Many people, while active in addiction, engage in deceptive, dishonest behavior, and diversionary tactics. These are part and parcel of addiction and the need to keep the extent of their problem hidden. It is difficult to juggle all the demands of being addicted with all the "normal" demands of living, plus hiding the addiction from others. Other people in an addict's life are affected by the addiction. Conflict is inevitable.

Performance in various areas of an addict's life begins to slip as the disease progresses. The addict feels compelled to do whatever is necessary to maintain the status quo, keep up appearances and/or keep going. Deception and dishonesty often become the norm rather than the exception.

Use these questions to identify ways that the disease has impacted your ability to be honest and how your dishonesty may have undermined your credibility:

Identify your pre-recovery dishonesty.

What kinds of things did you do to hide your addiction? How were you dishonest in word and in deed? Who did you lie to? What were the lies you told. Did you lie when it didn't even matter to your consequences? Were you in a habit of lying?

What other kinds of things were you dishonest about?

Did you stubbornly persist in a lie when you were aware that your significant other knew you were lying? When this happened, did you move into an "offense position", exclaiming your innocence and being offended because you were questioned, accused, or called a liar? Did you believe that your "word" was enough to convince someone to not trust their own intelligence and experience, and to believe you instead of themselves?

When you were being dishonest were you acting outside your own value system? How did that affect you? What did you think and feel about yourself?

What did you do with the feelings that were generated by your dishonesty and the betrayal of your values? Did you just use more of your drug of choice to not feel your feelings? Did you project your feelings on to the person?

Identify your current dishonest behavior.

Now that you are in recovery, what are you still being dishonest about? Who are you lying to? Are you being dishonest about the effects of the disease on your life and the lives of significant others? Are you being dishonest with yourself and/or others about the damage caused by your disease?

Ask yourself these questions:

Who has my disease harmed? How? What explanation am I giving them? What have I done to make amends? If I am avoiding amends, why? What am I afraid will happen or not happen?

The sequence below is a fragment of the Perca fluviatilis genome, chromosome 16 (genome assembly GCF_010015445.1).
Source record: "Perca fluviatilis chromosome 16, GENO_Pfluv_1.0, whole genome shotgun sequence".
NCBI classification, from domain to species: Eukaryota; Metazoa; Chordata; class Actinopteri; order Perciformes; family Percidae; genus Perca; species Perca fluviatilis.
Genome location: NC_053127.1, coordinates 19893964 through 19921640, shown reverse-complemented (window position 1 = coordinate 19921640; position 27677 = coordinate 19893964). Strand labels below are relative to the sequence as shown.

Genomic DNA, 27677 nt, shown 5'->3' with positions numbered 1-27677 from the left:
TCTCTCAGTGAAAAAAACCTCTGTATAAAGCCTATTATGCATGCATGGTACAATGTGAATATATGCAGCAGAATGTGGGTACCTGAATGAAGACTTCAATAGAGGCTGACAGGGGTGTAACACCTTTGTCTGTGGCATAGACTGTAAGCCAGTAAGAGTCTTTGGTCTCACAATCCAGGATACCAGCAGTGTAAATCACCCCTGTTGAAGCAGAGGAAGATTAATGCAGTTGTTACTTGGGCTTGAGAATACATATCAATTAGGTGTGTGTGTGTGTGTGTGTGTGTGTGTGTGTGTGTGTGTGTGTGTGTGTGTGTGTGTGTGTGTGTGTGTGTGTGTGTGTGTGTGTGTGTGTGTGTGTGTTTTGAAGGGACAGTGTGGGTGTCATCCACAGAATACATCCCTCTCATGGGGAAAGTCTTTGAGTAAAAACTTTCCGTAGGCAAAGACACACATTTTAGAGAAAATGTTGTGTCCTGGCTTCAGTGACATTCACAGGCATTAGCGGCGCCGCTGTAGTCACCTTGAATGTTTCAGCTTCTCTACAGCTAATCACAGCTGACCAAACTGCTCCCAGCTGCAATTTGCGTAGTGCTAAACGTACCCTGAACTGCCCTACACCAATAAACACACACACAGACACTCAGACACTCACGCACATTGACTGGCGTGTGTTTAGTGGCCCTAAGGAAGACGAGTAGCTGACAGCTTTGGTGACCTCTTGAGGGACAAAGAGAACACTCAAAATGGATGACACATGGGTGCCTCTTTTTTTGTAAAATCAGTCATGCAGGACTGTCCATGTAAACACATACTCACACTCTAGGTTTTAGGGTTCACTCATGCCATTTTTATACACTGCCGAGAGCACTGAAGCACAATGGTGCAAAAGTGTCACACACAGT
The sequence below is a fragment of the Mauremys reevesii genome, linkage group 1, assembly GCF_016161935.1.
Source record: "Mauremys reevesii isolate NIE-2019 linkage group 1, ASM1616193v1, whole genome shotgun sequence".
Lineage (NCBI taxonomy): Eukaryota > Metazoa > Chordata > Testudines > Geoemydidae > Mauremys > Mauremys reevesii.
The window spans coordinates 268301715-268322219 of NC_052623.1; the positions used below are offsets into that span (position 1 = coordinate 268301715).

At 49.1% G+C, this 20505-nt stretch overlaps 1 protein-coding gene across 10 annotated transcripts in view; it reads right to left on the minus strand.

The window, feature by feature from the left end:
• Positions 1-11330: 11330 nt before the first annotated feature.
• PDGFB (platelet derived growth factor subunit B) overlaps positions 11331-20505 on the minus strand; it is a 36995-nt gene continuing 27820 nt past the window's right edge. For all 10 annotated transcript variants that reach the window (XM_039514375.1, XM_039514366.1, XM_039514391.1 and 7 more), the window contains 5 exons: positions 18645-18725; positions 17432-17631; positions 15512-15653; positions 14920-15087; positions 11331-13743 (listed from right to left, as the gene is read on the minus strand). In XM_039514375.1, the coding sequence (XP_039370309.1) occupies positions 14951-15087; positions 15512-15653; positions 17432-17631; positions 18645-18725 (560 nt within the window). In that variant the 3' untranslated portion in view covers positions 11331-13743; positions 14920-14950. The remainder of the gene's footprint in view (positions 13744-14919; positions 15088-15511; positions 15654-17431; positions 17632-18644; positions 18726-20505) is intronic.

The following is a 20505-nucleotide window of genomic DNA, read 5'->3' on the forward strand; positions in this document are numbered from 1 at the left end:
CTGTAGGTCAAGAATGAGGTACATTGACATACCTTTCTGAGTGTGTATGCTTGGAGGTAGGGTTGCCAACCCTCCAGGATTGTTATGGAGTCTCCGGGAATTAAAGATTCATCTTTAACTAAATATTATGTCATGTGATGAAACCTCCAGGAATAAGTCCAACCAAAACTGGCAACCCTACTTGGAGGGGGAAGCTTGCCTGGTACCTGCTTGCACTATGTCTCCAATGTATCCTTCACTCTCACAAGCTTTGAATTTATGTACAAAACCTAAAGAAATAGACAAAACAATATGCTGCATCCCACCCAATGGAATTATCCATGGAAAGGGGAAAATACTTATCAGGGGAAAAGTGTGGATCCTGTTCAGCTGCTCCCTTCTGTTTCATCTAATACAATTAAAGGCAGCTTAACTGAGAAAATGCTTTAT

Sometimes people in early recovery continue to employ defense mechanisms that allow them to distort their reality. An example might be rationalizing that making amends to a loved one about stealing from them to buy drugs would only hurt them more. In reality the addict does not want to deal with the guilt and shame of her behavior and to humble herself by making amends. She fears that she will be lessened in the eyes of her loved one and will be rejected.

Identify your defense mechanisms and justifications for not being honest at this point in your recovery. Examples of defenses include: outright denial, rationalization, intellectualization, justification, blaming, minimization, projection of anger or hostility.

Are you being dishonest about your recovery efforts or some other areas or issues in your life?

Identify ways that your resistance to be honest could jeopardize your recovery.

Recovery is not possible without honesty. If you are working on identifying the people you have harmed and are in the process of making amends to them, the experienced guidance of a sponsor could come in very handy at this point. Most people need some direct guidance and feedback during the process of making amends.

How to get real in recovery

Identify any positive effects that could come from taking the risk to be honest about the things that you are dragging your feet about.

If you have anxiety about taking the risk to be honest about something you have been avoiding, write yourself a script on how to broach the subject and what you want to say.

Identify the probable best time to do this and make a plan on how to carry it out.

Keep your message about yourself. Do not blame the other person or anyone else.

Say it simply without a lot of extraneous and confusing details. Don't defend your behavior or analyze it. Tell him or her what you need to say, then make amends.

Continue to practice developing your honesty skills by reviewing daily when you were and were not honest.

Author's Bio: 

Addiction recovery is a lifelong process, just as recovery from all chronic diseases are. To empower yourself and your addicted loved one, gain as many tools and resources as you can. My website has a number of individual and family dynamics of addiction and recovery. There are Recommended Readings, an "Ask Peggy" column, a Links page with additional resources, and a newsletter that will alert you to new educational/informational opportunity releases. To answer a survey about what you would like to know more about, or to purchase my ebook, "Understanding Cross Addiction to Prevent Relapse" go to

My website is a work in progress. To visit my website or to sign up for my newsletter, go to

Peggy L. Ferguson, Ph.D., Licensed Alcohol/Drug Counselor, Licensed Marital/Family Therapist, Author, Trainer, Consultant, Private Practice Professional providing counseling and consultation services in Stillwater Oklahoma.